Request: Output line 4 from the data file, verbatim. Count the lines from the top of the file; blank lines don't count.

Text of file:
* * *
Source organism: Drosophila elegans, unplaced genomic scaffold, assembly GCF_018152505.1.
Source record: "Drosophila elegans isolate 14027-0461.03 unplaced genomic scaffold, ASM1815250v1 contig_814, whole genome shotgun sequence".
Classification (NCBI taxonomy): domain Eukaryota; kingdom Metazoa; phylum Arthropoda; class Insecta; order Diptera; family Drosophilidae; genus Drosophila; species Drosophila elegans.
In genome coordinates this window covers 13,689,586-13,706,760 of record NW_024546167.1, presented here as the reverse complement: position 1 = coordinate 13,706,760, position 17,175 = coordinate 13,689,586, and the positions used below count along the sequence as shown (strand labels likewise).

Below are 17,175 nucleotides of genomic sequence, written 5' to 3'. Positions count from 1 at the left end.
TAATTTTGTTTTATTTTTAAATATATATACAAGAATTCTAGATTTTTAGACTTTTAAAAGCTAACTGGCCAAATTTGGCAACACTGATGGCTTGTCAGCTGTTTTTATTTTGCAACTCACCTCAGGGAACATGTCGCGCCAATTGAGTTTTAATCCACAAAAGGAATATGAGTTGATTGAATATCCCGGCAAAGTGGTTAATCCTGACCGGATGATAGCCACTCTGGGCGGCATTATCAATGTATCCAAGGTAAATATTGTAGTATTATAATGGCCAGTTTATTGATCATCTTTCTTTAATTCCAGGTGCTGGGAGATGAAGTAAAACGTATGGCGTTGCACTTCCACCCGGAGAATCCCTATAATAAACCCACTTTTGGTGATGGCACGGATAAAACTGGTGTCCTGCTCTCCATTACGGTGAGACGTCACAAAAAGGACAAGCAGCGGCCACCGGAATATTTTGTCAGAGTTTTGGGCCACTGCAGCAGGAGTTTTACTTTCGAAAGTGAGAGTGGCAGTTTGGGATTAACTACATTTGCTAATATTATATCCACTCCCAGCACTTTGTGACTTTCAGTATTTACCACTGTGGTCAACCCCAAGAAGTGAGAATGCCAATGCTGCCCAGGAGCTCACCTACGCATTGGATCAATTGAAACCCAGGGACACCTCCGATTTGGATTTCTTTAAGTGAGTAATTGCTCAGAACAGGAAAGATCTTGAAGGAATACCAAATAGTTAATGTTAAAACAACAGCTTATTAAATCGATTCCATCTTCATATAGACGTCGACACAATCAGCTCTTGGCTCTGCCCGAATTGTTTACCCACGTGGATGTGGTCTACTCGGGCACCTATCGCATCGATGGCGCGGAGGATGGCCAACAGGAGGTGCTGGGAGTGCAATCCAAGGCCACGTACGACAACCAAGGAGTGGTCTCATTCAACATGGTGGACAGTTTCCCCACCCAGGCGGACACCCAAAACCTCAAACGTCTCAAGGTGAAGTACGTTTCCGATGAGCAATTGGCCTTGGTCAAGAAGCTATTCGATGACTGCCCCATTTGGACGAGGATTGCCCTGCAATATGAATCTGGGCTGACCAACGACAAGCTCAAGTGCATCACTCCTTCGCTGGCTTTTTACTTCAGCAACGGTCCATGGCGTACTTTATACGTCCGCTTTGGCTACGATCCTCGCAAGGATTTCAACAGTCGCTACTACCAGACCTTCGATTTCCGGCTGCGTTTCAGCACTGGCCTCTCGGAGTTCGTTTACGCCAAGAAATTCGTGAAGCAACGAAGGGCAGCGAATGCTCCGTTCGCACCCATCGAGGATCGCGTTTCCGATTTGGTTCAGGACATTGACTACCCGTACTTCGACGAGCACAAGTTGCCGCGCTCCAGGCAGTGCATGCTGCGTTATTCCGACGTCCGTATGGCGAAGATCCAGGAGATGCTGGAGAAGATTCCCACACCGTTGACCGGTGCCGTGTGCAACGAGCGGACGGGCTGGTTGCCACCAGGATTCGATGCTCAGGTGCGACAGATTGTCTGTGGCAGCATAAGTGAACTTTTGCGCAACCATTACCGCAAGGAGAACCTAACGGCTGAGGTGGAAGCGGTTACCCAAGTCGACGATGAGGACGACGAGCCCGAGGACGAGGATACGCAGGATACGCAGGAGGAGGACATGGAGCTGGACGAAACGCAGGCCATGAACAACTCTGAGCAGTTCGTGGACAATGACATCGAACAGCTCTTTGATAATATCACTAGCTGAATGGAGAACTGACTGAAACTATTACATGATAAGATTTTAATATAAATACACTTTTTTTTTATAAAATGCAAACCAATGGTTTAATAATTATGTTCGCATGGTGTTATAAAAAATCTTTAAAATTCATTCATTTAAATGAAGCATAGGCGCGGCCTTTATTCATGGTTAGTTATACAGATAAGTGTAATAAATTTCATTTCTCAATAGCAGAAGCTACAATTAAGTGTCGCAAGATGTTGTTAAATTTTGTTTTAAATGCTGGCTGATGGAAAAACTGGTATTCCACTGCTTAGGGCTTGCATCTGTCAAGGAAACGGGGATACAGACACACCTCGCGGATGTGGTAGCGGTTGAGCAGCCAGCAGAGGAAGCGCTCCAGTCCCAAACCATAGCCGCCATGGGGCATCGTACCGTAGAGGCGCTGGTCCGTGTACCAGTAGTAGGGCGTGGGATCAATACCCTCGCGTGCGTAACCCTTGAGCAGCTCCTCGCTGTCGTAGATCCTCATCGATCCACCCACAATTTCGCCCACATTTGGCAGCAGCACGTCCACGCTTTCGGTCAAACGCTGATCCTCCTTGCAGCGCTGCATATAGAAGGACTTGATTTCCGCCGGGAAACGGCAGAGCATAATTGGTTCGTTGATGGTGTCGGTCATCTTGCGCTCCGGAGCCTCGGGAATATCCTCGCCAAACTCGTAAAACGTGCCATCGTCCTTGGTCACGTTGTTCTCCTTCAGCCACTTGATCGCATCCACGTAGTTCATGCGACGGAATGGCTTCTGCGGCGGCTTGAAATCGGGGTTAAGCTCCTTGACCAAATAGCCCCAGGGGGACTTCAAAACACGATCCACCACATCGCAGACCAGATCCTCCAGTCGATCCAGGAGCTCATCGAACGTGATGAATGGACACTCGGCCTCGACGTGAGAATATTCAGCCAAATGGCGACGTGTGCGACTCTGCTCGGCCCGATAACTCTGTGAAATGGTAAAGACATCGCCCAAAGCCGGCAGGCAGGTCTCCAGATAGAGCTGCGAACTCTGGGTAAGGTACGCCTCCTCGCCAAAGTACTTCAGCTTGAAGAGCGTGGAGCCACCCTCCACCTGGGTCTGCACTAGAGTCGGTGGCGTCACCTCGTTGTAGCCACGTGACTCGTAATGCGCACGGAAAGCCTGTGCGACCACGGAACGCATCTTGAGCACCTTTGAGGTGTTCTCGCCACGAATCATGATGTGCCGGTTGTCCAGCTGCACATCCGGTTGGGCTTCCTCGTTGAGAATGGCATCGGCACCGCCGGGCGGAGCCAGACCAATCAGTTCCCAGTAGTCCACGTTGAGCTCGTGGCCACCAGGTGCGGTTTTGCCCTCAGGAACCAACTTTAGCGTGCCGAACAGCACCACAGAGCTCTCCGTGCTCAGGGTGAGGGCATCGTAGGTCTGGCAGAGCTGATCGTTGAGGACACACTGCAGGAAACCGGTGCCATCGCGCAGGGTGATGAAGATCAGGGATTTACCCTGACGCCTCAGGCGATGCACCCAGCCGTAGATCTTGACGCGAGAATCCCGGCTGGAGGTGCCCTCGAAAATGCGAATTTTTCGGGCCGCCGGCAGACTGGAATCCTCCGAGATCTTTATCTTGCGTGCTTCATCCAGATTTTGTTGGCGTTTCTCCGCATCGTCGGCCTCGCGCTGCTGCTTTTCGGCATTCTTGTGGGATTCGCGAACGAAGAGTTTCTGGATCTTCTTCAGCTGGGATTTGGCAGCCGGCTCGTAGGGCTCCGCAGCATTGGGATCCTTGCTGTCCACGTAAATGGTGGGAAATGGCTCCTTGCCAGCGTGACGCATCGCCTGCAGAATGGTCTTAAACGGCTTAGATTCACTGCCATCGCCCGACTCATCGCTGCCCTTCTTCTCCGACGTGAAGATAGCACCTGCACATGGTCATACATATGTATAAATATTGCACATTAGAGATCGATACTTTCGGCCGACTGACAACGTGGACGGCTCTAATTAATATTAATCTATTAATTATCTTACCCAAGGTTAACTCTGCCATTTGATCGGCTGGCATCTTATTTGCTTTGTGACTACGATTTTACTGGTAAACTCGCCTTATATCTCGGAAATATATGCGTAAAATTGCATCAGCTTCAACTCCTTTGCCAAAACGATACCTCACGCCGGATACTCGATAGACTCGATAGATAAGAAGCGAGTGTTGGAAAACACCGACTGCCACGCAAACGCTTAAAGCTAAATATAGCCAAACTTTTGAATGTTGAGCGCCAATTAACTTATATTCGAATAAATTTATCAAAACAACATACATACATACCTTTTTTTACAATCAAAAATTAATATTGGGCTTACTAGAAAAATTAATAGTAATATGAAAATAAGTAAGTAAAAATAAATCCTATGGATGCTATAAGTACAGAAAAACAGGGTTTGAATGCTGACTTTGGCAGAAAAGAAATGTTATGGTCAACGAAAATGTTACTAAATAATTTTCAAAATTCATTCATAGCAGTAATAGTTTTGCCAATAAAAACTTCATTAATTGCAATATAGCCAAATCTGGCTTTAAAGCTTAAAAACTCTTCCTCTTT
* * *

In genome coordinates this window covers 13,689,586-13,706,760 of record NW_024546167.1, presented here as the reverse complement: position 1 = coordinate 13,706,760, position 17,175 = coordinate 13,689,586, and the positions used below count along the sequence as shown (strand labels likewise).